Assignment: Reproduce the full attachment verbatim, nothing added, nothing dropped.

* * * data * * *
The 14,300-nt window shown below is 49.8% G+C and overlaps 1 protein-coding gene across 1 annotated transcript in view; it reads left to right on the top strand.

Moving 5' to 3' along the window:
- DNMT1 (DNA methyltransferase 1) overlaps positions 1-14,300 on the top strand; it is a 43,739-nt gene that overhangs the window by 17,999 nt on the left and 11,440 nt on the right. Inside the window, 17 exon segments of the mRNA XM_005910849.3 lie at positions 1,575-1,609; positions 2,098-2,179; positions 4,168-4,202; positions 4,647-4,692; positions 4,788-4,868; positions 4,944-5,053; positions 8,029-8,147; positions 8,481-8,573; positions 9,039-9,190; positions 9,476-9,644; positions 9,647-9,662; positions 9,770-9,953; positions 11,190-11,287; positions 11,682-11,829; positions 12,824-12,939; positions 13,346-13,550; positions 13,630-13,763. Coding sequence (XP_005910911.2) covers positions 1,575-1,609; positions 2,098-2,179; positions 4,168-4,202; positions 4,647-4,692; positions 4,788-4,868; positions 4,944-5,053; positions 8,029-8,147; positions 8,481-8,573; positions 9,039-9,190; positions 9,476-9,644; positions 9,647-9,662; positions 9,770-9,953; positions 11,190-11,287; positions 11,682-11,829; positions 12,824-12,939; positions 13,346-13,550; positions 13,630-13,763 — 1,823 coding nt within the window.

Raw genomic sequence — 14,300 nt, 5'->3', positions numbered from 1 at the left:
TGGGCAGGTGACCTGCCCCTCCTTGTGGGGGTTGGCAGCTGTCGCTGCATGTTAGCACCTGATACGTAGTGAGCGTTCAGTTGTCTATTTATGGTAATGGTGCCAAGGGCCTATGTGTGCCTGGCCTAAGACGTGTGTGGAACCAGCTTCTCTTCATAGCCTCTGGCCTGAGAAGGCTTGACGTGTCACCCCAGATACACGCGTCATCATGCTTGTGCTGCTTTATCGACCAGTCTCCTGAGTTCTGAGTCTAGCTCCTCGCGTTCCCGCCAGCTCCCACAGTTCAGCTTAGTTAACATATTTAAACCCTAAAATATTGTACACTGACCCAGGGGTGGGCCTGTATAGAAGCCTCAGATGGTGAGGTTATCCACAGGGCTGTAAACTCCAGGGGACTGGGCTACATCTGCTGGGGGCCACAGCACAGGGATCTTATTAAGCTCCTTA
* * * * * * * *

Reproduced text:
The 14,300-nt window shown below is 49.8% G+C and overlaps 1 protein-coding gene across 1 annotated transcript in view; it reads left to right on the top strand.

Moving 5' to 3' along the window:
- DNMT1 (DNA methyltransferase 1) overlaps positions 1-14,300 on the top strand; it is a 43,739-nt gene that overhangs the window by 17,999 nt on the left and 11,440 nt on the right. Inside the window, 17 exon segments of the mRNA XM_005910849.3 lie at positions 1,575-1,609; positions 2,098-2,179; positions 4,168-4,202; positions 4,647-4,692; positions 4,788-4,868; positions 4,944-5,053; positions 8,029-8,147; positions 8,481-8,573; positions 9,039-9,190; positions 9,476-9,644; positions 9,647-9,662; positions 9,770-9,953; positions 11,190-11,287; positions 11,682-11,829; positions 12,824-12,939; positions 13,346-13,550; positions 13,630-13,763. Coding sequence (XP_005910911.2) covers positions 1,575-1,609; positions 2,098-2,179; positions 4,168-4,202; positions 4,647-4,692; positions 4,788-4,868; positions 4,944-5,053; positions 8,029-8,147; positions 8,481-8,573; positions 9,039-9,190; positions 9,476-9,644; positions 9,647-9,662; positions 9,770-9,953; positions 11,190-11,287; positions 11,682-11,829; positions 12,824-12,939; positions 13,346-13,550; positions 13,630-13,763 — 1,823 coding nt within the window.

Raw genomic sequence — 14,300 nt, 5'->3', positions numbered from 1 at the left:
TGGGCAGGTGACCTGCCCCTCCTTGTGGGGGTTGGCAGCTGTCGCTGCATGTTAGCACCTGATACGTAGTGAGCGTTCAGTTGTCTATTTATGGTAATGGTGCCAAGGGCCTATGTGTGCCTGGCCTAAGACGTGTGTGGAACCAGCTTCTCTTCATAGCCTCTGGCCTGAGAAGGCTTGACGTGTCACCCCAGATACACGCGTCATCATGCTTGTGCTGCTTTATCGACCAGTCTCCTGAGTTCTGAGTCTAGCTCCTCGCGTTCCCGCCAGCTCCCACAGTTCAGCTTAGTTAACATATTTAAACCCTAAAATATTGTACACTGACCCAGGGGTGGGCCTGTATAGAAGCCTCAGATGGTGAGGTTATCCACAGGGCTGTAAACTCCAGGGGACTGGGCTACATCTGCTGGGGGCCACAGCACAGGGATCTTATTAAGCTCCTTA